However, this combination should not be too surprising, in that it repeats the arrangement of the Ten Commandments, where statutes concerning Israel’s relationship to God (Exodus 20:4-11) are followed by those concerning the neighbor (Exodus 20:12-17)—however one’s particular tradition might number them. Which is to say, the combination is not original but is embedded in the very foundation of the Ten Commandments. Nevertheless, it is clear that Jesus insists on this combination. One is reminded of his summary of the Commandments, when addressing the rich man in Mark 10:19. There, he manages to list only those that involve the neighbor.
Citing the tradition: Two key passages
The two passages cited by Jesus were well-known. Deuteronomy 6:4 is the Shema, so called after its first words—Shema Yisrael, “Hear O Israel.” Even today this is the centerpiece of morning and evening prayer for the devout Jew. It is the origin of the mezuzah and the tefillin—the scroll posted on the doorpost and the scripture in a black leather pouch worn during prayers. It affirms uncompromising devotion to God.
The second allusion is to Leviticus 19. This chapter is very similar to the Decalogues of Exodus 20 and Deuteronomy 5, though it has its own ritual moments as well, as is proper to a Levitical text. The pertinent verse, Leviticus 19:18, speaks of love of neighbor. But it might be useful to know the context in which it mentions that topic—the need to exact revenge: “You shall not take vengeance or bear a grudge against any of your people, but you shall love your neighbor as yourself: I am the Lord.” The issue is how to act with love in situations of conflict. And that is the situation now.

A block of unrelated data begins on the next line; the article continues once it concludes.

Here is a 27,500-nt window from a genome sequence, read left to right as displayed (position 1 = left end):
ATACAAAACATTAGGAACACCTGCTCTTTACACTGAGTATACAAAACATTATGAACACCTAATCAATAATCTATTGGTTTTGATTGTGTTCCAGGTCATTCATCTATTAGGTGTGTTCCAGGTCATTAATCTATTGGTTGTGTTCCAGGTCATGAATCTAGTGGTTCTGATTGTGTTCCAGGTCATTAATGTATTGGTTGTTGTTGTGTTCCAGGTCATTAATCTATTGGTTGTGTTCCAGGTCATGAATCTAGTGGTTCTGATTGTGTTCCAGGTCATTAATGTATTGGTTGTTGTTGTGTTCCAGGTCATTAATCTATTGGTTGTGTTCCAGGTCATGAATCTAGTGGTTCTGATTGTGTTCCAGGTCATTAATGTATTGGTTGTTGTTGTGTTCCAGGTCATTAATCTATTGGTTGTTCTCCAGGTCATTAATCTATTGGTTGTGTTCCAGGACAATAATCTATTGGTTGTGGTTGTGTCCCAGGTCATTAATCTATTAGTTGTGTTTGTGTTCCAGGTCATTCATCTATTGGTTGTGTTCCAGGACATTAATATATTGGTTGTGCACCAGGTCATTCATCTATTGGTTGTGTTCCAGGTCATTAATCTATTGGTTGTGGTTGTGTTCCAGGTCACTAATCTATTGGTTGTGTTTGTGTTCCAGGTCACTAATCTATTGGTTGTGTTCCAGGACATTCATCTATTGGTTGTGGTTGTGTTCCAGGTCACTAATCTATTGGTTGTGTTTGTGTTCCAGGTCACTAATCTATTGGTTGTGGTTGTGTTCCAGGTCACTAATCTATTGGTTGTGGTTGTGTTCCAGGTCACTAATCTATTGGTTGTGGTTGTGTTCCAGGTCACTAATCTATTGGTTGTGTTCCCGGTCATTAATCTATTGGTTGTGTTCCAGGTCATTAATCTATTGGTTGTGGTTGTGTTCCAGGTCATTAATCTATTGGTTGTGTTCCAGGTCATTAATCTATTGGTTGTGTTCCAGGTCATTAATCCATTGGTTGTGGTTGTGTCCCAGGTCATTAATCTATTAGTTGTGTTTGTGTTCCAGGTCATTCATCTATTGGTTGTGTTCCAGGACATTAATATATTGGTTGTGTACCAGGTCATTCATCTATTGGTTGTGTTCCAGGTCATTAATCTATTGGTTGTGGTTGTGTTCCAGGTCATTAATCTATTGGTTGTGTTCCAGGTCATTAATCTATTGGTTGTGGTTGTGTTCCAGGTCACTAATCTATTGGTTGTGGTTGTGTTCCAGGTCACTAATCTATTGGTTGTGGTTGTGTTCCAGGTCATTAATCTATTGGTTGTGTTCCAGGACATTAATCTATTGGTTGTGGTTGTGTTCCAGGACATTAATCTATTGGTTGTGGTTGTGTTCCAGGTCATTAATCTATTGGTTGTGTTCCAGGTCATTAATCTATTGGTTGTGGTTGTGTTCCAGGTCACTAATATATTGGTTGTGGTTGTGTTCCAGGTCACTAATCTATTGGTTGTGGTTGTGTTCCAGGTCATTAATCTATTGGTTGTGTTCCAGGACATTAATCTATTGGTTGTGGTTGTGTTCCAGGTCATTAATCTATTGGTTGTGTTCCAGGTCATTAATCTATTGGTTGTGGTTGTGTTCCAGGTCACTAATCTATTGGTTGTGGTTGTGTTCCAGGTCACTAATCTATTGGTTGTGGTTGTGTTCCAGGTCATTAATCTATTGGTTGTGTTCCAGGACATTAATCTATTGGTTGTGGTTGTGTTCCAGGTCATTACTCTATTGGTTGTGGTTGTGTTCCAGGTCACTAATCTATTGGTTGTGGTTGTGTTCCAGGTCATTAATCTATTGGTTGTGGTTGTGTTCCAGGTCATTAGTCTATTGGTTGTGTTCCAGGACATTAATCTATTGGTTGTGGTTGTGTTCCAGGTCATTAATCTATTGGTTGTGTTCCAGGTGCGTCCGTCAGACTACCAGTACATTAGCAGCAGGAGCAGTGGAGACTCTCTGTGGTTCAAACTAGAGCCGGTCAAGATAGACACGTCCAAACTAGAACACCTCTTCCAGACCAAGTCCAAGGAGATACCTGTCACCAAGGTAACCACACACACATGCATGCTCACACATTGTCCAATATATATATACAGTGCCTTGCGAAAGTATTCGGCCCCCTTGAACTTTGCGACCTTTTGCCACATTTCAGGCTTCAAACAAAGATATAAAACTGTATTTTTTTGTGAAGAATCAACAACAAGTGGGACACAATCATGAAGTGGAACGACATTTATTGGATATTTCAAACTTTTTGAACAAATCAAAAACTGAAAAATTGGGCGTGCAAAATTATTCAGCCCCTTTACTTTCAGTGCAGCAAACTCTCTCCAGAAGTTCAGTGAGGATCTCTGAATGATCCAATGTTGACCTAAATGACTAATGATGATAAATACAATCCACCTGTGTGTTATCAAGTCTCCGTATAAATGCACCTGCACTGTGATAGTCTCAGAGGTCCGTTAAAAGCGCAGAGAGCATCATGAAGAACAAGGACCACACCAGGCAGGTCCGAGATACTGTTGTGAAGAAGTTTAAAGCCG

More than burnt offerings and sacrifices
In his approving statement, the scribe takes the matter further. After a summary repetition of Jesus’ answer, he adds, “this is much more important than all whole burnt offerings and sacrifices” (12:33). Jesus has not mentioned the cultic offerings. This is the scribe’s contribution. Evans notes: “His comment is a remarkable admission, suggesting that Jesus’ teaching potentially renders the temple activities of the priests redundant. As such, in the Markan context it represents one more criticism of the temple establishment.”2
Finally, some possible preaching points:
- In affirming love of neighbor, Jesus is also saying something about love of God. Does it complete love of God? Does it validate it? How is the biblical God one who is identified as favoring the vulnerable?
- Endorsing the scribe’s response, Jesus also echoes certain prophetic views (Hosea 6:6). The valid expression of faith in the act of worship is qualified by love of neighbor. What is the relationship? How is worship seen to be incomplete without justice, without love?
- Jesus is affirmed as a faithful Jew. Prophetic action is a part of the practice of Jesus and his followers.
- Adele Yarbro Collins. Mark: A Commentary. (Fortress, 2007), 566.
- Craig A. Evans. Mark 8:27-16:20. Word Biblical Commentary, V. 34b. (Nashville: Thomas Nelson, 2001), 262.
PRAYER OF THE DAY
Lord of love, you have taught us that love is your greatest commandment. Teach us to love as unconditionally as you love us. Amen.
How Great are Thy Wonders, George Schumann